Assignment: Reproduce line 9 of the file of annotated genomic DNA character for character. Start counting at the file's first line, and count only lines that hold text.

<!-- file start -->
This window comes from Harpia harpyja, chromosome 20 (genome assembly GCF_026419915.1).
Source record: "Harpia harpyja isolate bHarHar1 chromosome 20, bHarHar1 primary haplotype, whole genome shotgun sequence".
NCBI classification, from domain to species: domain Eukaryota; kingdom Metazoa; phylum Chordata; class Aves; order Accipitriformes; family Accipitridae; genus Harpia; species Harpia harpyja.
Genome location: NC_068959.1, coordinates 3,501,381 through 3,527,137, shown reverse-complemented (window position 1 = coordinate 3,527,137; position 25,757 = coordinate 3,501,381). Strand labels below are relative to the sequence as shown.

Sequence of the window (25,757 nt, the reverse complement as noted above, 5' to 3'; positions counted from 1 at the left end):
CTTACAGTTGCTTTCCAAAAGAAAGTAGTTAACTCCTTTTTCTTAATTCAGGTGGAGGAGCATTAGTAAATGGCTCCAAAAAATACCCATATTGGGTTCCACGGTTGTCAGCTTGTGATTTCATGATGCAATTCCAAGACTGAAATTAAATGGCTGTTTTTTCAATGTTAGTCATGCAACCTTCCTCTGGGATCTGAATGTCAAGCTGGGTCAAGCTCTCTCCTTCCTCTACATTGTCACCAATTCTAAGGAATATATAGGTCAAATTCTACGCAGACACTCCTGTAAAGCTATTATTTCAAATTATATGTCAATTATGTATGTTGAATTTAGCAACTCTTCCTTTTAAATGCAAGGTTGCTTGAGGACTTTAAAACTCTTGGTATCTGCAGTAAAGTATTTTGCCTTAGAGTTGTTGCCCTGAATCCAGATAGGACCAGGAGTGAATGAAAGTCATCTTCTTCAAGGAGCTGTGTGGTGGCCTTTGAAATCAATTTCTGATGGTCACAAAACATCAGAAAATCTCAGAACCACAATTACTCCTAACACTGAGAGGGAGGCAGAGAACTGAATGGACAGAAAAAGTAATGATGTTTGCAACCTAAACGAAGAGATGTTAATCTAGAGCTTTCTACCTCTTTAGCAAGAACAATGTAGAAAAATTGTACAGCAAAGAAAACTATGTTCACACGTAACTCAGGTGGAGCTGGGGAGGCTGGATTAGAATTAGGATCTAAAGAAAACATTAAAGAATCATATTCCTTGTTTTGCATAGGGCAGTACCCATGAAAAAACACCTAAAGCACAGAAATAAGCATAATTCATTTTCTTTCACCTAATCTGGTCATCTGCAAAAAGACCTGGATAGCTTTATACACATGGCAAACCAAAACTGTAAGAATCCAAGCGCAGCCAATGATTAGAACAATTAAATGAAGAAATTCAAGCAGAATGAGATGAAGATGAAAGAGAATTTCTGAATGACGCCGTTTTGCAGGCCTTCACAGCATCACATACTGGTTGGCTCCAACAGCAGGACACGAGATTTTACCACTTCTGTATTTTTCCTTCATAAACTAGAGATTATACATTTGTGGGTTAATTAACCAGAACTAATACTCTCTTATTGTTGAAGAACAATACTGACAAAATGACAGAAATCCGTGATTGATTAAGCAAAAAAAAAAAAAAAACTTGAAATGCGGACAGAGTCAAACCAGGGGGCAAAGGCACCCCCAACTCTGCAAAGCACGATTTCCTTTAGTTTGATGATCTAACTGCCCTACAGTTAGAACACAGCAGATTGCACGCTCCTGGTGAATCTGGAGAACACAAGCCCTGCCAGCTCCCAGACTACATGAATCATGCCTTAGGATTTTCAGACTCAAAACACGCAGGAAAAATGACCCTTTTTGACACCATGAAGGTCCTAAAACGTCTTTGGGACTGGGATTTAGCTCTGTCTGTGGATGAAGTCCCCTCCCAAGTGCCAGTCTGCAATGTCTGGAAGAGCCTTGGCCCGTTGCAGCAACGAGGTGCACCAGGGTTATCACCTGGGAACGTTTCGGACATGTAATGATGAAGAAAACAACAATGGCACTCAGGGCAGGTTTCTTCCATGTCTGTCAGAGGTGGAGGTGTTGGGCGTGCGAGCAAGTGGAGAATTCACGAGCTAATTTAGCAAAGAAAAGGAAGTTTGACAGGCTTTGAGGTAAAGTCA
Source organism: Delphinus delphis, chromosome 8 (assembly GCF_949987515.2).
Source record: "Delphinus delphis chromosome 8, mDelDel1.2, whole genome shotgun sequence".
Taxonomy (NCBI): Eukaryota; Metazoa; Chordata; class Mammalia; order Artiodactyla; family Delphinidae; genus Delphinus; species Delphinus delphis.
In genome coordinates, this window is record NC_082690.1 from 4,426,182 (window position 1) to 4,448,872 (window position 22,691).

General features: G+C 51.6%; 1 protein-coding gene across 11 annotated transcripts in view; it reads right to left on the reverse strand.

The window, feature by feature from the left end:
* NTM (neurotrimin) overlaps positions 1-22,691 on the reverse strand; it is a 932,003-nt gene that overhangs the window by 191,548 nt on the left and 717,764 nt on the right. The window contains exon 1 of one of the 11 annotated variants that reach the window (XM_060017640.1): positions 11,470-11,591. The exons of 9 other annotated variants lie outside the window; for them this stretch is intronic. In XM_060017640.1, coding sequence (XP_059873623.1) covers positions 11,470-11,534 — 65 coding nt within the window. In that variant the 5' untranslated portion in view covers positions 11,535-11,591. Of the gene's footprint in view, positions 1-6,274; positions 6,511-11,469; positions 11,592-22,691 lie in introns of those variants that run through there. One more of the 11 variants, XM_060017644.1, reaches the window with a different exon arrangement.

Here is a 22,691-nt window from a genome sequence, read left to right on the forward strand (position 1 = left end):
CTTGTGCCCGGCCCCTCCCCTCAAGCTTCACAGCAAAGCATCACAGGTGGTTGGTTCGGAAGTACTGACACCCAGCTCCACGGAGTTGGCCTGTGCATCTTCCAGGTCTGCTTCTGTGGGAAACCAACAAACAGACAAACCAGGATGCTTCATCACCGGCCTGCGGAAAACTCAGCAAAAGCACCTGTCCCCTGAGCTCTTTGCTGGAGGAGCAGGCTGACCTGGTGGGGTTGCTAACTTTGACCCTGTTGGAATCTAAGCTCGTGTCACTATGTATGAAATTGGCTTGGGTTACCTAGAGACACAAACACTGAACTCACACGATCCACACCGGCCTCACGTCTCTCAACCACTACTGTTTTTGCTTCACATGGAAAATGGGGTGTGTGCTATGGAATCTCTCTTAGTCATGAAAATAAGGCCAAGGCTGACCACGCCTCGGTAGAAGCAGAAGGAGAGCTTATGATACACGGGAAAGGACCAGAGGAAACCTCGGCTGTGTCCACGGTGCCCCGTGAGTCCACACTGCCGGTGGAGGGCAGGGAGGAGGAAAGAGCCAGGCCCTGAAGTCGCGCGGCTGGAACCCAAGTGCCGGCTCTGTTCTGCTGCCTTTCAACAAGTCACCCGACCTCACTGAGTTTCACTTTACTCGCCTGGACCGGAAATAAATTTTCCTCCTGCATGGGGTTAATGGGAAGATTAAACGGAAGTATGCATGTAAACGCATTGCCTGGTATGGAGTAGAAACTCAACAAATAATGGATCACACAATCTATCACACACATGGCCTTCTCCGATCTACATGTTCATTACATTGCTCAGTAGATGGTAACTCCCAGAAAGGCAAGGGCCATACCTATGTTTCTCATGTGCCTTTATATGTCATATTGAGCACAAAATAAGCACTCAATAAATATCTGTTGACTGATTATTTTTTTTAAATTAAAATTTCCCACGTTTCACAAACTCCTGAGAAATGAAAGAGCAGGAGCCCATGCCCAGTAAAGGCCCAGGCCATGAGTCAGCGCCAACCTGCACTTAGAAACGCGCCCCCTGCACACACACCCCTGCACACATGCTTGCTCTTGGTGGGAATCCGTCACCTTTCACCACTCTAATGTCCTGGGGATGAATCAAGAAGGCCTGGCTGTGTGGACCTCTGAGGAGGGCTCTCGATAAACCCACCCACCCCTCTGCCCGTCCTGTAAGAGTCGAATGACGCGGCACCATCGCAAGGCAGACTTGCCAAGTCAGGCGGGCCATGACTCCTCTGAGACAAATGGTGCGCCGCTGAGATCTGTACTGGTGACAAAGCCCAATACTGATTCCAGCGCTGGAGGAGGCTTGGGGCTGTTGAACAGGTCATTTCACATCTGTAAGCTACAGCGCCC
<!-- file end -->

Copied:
Taxonomy (NCBI): Eukaryota; Metazoa; Chordata; class Mammalia; order Artiodactyla; family Delphinidae; genus Delphinus; species Delphinus delphis.